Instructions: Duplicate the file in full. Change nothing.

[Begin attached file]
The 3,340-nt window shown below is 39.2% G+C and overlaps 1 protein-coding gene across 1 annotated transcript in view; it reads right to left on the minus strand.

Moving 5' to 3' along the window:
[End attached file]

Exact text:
The 3,340-nt window shown below is 39.2% G+C and overlaps 1 protein-coding gene across 1 annotated transcript in view; it reads right to left on the minus strand.

Moving 5' to 3' along the window: